Inflation targeting, as the framework for conducting monetary policy, raises a number of conceptual issues that warrant discussion. One set relates to matters such as should inflation targeting be preferred to price level or nominal income targeting? How broad or narrow should the inflation target be? There is by now a fairly extensive literature on these issues, and where one stands in relation to them depends both on the choice of the preferred model of the economic process, as well as on the assessment of the type of stochastic shocks that the economy is likely to be subject to. For instance, inflation targeting is likely to be a preferred framework for monetary policy when demand shocks predominate, whereas nominal income targeting may be more apt when supply shocks are more frequent.6 Yet another set of conceptual issues revolves around questions of whether inflation targeting is a better framework for controlling inflation than one based on a nominal exchange rate anchor, or having monetary aggregates as intermediate targets. Again, while there are differences of opinion in the literature, there has recently been a growing body of consensus about the difficulties entailed in sustaining nominal exchange rate anchors, and the ineffectiveness of relying solely on monetary targets as the strategy for controlling inflation.7 Thus, the support for inflation targeting—at least implicitly as the preferred framework by default—appears to have been growing recently.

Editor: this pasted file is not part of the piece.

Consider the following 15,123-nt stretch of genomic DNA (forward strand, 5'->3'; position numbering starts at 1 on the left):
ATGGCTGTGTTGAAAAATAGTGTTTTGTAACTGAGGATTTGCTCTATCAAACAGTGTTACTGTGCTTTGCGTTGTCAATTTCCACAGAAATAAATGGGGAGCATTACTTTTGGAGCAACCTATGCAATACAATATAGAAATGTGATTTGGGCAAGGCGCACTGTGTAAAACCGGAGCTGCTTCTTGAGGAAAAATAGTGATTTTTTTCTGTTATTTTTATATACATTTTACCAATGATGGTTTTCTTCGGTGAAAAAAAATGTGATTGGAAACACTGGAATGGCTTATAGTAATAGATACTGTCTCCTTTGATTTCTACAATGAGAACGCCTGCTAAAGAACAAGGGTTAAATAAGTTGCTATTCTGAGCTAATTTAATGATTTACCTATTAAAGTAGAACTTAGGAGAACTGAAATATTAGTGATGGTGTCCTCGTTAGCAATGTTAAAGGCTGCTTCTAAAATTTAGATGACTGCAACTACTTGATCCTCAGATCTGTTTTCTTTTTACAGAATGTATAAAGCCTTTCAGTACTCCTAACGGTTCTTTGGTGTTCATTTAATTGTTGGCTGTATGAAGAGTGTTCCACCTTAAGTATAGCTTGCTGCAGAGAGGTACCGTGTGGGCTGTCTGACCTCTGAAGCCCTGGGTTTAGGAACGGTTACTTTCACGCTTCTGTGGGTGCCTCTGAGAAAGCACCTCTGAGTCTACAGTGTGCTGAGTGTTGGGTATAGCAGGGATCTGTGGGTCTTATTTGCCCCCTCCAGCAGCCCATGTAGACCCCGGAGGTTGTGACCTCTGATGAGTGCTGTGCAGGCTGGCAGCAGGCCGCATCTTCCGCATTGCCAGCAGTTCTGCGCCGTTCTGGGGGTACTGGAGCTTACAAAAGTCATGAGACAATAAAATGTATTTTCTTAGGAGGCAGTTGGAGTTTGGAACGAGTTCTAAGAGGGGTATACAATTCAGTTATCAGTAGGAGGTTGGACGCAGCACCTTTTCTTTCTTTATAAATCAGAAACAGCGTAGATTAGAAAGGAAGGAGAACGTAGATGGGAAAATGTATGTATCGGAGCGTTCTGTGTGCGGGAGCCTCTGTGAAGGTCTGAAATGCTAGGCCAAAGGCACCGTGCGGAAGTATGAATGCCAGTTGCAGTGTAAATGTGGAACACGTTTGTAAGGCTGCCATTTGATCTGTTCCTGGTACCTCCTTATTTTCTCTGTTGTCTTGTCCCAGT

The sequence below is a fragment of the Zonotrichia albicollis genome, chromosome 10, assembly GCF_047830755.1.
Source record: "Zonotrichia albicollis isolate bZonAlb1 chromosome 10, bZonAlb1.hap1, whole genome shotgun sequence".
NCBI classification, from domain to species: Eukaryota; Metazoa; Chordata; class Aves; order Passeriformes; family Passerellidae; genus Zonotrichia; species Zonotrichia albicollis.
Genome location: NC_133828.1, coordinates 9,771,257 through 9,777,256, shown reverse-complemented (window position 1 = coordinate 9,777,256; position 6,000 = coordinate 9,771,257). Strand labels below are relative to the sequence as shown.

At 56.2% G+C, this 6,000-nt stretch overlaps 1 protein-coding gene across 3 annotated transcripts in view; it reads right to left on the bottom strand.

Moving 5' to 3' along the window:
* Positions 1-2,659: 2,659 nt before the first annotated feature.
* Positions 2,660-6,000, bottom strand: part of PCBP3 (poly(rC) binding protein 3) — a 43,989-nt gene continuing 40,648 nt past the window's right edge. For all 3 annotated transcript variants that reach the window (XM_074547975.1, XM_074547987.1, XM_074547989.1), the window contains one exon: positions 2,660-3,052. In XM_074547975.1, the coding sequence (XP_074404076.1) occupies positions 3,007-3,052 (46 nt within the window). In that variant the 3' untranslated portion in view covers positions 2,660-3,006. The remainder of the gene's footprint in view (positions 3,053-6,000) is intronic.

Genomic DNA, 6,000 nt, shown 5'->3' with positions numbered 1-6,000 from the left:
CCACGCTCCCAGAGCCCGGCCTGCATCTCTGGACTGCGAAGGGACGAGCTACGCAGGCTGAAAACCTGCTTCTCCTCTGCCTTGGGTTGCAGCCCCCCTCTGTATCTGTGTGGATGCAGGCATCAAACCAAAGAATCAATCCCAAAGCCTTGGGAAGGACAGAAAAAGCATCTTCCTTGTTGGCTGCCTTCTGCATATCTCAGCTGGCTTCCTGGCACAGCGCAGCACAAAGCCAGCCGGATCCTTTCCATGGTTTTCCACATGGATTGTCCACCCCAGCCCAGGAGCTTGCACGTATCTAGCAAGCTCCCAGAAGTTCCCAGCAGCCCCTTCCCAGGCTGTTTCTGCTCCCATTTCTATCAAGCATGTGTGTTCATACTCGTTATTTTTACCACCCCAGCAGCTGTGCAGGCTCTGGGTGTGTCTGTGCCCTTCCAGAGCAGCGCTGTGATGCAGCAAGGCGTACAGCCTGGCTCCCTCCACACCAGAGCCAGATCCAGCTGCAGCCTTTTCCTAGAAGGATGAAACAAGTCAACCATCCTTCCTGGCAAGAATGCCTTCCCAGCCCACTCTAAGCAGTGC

An equally important conceptual problem, but one which has been less extensively explored in the literature, concerns the mechanics of implementing inflation targeting in practice. What sort of a model should be used for this purpose? A precondition for successful inflation targeting is obviously the capacity to predict inflation reasonably well over time horizons of operational relevance for policy action. The issue, then, revolves around the best way of doing this. When the purpose is essentially prediction, the choice of model—whether structural or non-structural,8 complex or simple-can be narrowed down to the one that forecasts better. However, when there is the additional objective of developing feedback rules that provide the basis for deciding how policy ought to respond to the inflation forecast, the criteria for choosing what kind of a model to use becomes more complex than in the pure forecasting case. There has been a tendency in practice with inflation targeting to opt for nonstructural vector autoregressions—i.e., identify a set of indicators that has information on future inflation on the basis of tests of Granger causality, variance decompositions and impulse responses. Part of the reason for following this route is simply to do with forecasting; non-structural vector autoregressions do a relatively good job of providing information about future inflation. The other reason is that, given the lack of consensus over what the dominant channel of the transmission mechanism is, the choice of one particular structural model over another tends to become mired in controversy. An easy way out of this conundrum is to work with a non-structural model, and in this context, the information variable approach and the growing use of operational procedures based on interest rate rules help in providing the implicit theoretical justifications for this choice.9